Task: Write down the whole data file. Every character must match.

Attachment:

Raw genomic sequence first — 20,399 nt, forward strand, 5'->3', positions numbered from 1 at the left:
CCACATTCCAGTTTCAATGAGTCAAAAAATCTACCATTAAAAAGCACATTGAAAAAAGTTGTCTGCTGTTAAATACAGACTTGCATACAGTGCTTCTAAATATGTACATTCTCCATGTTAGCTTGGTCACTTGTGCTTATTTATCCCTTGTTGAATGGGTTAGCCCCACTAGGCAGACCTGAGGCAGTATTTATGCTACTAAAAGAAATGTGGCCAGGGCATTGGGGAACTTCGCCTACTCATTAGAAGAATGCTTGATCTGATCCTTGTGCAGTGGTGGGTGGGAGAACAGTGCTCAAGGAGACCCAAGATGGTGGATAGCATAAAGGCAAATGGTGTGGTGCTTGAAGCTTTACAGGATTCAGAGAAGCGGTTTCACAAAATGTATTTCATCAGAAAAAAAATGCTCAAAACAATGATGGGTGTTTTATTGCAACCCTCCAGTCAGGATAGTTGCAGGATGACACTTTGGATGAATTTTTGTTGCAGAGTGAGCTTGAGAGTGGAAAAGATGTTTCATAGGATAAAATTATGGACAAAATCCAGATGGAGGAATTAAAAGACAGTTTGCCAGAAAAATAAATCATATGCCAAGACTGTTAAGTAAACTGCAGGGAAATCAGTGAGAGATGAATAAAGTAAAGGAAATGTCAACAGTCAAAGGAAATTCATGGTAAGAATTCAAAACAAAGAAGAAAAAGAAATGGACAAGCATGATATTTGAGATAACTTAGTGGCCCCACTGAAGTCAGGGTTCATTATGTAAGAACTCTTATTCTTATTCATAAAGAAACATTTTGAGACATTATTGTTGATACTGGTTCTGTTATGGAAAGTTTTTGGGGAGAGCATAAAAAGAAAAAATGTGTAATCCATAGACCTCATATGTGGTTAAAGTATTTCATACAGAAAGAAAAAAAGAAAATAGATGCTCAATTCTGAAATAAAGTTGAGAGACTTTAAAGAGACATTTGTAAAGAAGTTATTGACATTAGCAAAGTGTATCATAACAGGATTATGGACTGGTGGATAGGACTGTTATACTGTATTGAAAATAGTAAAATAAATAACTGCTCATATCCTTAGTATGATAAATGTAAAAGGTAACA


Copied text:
Raw genomic sequence first — 20,399 nt, forward strand, 5'->3', positions numbered from 1 at the left:
CCACATTCCAGTTTCAATGAGTCAAAAAATCTACCATTAAAAAGCACATTGAAAAAAGTTGTCTGCTGTTAAATACAGACTTGCATACAGTGCTTCTAAATATGTACATTCTCCATGTTAGCTTGGTCACTTGTGCTTATTTATCCCTTGTTGAATGGGTTAGCCCCACTAGGCAGACCTGAGGCAGTATTTATGCTACTAAAAGAAATGTGGCCAGGGCATTGGGGAACTTCGCCTACTCATTAGAAGAATGCTTGATCTGATCCTTGTGCAGTGGTGGGTGGGAGAACAGTGCTCAAGGAGACCCAAGATGGTGGATAGCATAAAGGCAAATGGTGTGGTGCTTGAAGCTTTACAGGATTCAGAGAAGCGGTTTCACAAAATGTATTTCATCAGAAAAAAAATGCTCAAAACAATGATGGGTGTTTTATTGCAACCCTCCAGTCAGGATAGTTGCAGGATGACACTTTGGATGAATTTTTGTTGCAGAGTGAGCTTGAGAGTGGAAAAGATGTTTCATAGGATAAAATTATGGACAAAATCCAGATGGAGGAATTAAAAGACAGTTTGCCAGAAAAATAAATCATATGCCAAGACTGTTAAGTAAACTGCAGGGAAATCAGTGAGAGATGAATAAAGTAAAGGAAATGTCAACAGTCAAAGGAAATTCATGGTAAGAATTCAAAACAAAGAAGAAAAAGAAATGGACAAGCATGATATTTGAGATAACTTAGTGGCCCCACTGAAGTCAGGGTTCATTATGTAAGAACTCTTATTCTTATTCATAAAGAAACATTTTGAGACATTATTGTTGATACTGGTTCTGTTATGGAAAGTTTTTGGGGAGAGCATAAAAAGAAAAAATGTGTAATCCATAGACCTCATATGTGGTTAAAGTATTTCATACAGAAAGAAAAAAAGAAAATAGATGCTCAATTCTGAAATAAAGTTGAGAGACTTTAAAGAGACATTTGTAAAGAAGTTATTGACATTAGCAAAGTGTATCATAACAGGATTATGGACTGGTGGATAGGACTGTTATACTGTATTGAAAATAGTAAAATAAATAACTGCTCATATCCTTAGTATGATAAATGTAAAAGGTAACA